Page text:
To form simply one opinion or show merely one aspect of this story is naive, rude, and closed minded. How may one stick to one deli mea, moral questioning, or out-look on a book that jumps from such cases like frogs on lily pads? Just as Melville has done, I shall attempt to arrange my perception of Billy Budd, in a similar fashion. That is, through an unorthodox practice (that is; jumping from pt. to point), of writing an essay I shall constantly change and directions and goals of what it is I wish to state.
One may perceive the book’s structure to be loose and quite flexible; one finds that the fits and starts, and the shifting of lengths between chapters are the best way to convey the feelings/ meanings of Billy’s story. Maybe the narrator believes that Billy is true on a deeper sense; in other words, it corresponds to real experience. Don’t you, yourself find that when you are trying to make a major decision, or living through some crucial event your mind keeps shifting from one thing to another, sometimes quickly and dramatically, sometimes inventing hypothetical situations to use as comparisons or differences? This is similar to the case as seen in Billy Budd. The Book doesn’t work in a strict and orderly fashion but starts out to describe at length different characters, then moves to fast actions, slows down again to a very argued trail, then draws rapidly to a close with Billy’s hanging. Even after that event, (the hanging), the book lingers on with a comment of it and ties up all loose ends (Captain Vere dieing etc…). Though this story lacks orthodox format, it coheres in a profound and moving way.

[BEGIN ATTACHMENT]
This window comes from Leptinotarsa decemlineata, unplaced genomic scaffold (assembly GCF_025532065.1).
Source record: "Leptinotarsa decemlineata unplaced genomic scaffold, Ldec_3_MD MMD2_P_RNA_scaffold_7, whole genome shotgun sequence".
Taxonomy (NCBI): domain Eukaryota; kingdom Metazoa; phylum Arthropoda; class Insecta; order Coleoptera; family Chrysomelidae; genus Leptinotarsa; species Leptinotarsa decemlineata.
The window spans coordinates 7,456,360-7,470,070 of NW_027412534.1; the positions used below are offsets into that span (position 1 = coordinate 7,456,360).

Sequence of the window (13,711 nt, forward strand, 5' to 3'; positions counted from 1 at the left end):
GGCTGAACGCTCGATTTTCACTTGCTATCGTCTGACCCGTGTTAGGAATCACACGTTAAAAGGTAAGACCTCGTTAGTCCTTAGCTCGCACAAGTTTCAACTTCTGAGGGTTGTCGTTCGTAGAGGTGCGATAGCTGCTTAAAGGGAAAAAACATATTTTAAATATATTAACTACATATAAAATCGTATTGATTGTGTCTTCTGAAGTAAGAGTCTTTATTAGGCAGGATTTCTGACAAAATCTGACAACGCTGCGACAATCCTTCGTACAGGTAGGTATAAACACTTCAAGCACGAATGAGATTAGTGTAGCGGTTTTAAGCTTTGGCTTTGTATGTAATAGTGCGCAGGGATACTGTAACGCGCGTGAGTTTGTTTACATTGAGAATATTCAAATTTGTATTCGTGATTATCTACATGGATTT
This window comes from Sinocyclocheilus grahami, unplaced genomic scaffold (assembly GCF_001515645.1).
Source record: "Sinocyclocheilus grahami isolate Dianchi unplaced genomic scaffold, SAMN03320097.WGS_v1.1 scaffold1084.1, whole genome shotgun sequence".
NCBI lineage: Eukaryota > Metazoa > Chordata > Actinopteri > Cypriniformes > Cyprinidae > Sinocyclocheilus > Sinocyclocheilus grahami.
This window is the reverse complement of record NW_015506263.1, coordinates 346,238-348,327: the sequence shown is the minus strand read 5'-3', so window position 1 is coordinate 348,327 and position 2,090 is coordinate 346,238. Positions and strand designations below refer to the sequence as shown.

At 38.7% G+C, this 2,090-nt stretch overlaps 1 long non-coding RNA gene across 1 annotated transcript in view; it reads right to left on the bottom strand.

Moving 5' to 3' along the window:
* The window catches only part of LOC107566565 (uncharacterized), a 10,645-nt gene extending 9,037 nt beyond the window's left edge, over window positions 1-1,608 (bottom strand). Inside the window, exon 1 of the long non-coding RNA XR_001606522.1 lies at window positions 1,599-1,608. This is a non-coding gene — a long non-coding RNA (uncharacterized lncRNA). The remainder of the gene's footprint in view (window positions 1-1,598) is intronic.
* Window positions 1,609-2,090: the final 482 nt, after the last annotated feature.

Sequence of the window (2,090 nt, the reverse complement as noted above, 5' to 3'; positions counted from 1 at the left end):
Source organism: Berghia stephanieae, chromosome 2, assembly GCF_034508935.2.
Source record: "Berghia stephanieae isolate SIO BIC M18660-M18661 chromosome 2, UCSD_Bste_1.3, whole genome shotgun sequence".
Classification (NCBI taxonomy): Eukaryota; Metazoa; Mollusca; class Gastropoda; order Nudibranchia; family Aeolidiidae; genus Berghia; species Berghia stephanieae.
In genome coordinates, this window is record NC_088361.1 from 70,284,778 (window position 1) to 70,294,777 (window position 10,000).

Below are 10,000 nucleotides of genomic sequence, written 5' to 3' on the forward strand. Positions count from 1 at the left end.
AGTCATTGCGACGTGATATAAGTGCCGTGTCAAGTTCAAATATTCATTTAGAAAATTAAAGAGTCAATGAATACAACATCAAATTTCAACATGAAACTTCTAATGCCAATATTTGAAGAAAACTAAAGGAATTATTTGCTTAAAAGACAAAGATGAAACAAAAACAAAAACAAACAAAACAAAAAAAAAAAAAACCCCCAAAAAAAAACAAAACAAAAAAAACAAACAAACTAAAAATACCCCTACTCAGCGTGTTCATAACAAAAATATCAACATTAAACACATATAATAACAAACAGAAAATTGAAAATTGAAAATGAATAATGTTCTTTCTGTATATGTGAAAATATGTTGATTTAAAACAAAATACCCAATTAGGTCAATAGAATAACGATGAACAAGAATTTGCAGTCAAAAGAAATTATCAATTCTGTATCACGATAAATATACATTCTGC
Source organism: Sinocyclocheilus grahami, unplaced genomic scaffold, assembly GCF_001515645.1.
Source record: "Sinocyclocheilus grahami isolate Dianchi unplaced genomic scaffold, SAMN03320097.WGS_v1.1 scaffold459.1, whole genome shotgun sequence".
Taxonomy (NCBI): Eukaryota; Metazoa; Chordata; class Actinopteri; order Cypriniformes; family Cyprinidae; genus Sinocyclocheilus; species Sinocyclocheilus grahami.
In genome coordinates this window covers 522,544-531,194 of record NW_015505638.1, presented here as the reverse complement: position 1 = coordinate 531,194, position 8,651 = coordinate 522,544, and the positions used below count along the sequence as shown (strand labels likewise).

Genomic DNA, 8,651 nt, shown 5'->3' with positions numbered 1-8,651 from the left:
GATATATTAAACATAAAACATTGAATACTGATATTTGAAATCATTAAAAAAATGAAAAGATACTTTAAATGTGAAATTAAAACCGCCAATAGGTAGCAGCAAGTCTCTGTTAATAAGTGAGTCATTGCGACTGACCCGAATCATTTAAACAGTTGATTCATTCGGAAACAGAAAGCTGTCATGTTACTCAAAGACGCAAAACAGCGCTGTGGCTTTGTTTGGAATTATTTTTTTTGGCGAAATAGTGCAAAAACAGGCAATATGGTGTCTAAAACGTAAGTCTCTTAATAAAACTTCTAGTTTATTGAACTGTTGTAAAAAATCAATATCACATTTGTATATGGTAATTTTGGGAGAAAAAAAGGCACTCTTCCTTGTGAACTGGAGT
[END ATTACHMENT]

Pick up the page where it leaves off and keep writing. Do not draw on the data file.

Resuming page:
The style and point of view of Billy Budd can be dealt with together b/c of the strong narrative voice determines both. The narrator of the story is clearly a highly educated person with a great knowledge of mythology. Though the voice of the narrative is consistent in this novel, the point of view is constantly changing. Sometimes we are put inside the heads of the characters (he tells us Claggart’s secret thoughts about Billy, and makes us feel the anguish Captain Vere is experiencing in making his hard decision. Then again there are other times were he removes both of us (narrator, and reader), from a scene, (Best example being, when Vere goes to tell Billy that he must hang- and avoids mak...
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...was drafted directly from prison. But no one knows for sure. About his intelligence, just like the snake used his intelligence to trick Mankind, Claggart too uses his intelligence to trick Billy. Thus the fall of either’s “Garden.”
Upon this review, one can ask such a question of, does every Eden have to have its snake? The presence of John Claggart in Billy Budd suggest that evil is part of our world, and it will always attach itself to innocence and try to corrupt it.
Billy Budd focuses on the inner life of a single ship. Life aboard the Indomitable is a scaled down model of life itself, yet it is apparent of the intensity and almost claustrophic this setting can be as the story proceeds and everything is heightened. Thought the wide-open sea is all around, it only isolates the men from the rest of the world. If you’ve ever been momentarily separated on a camping trip, per-say, then you know how quickly one can get on another’s’ nerves. This story captures that intensity. One must also remember that Billy is set in a time of war and mutiny, and theses factors have a major impact on the story and everyone’s decisions.
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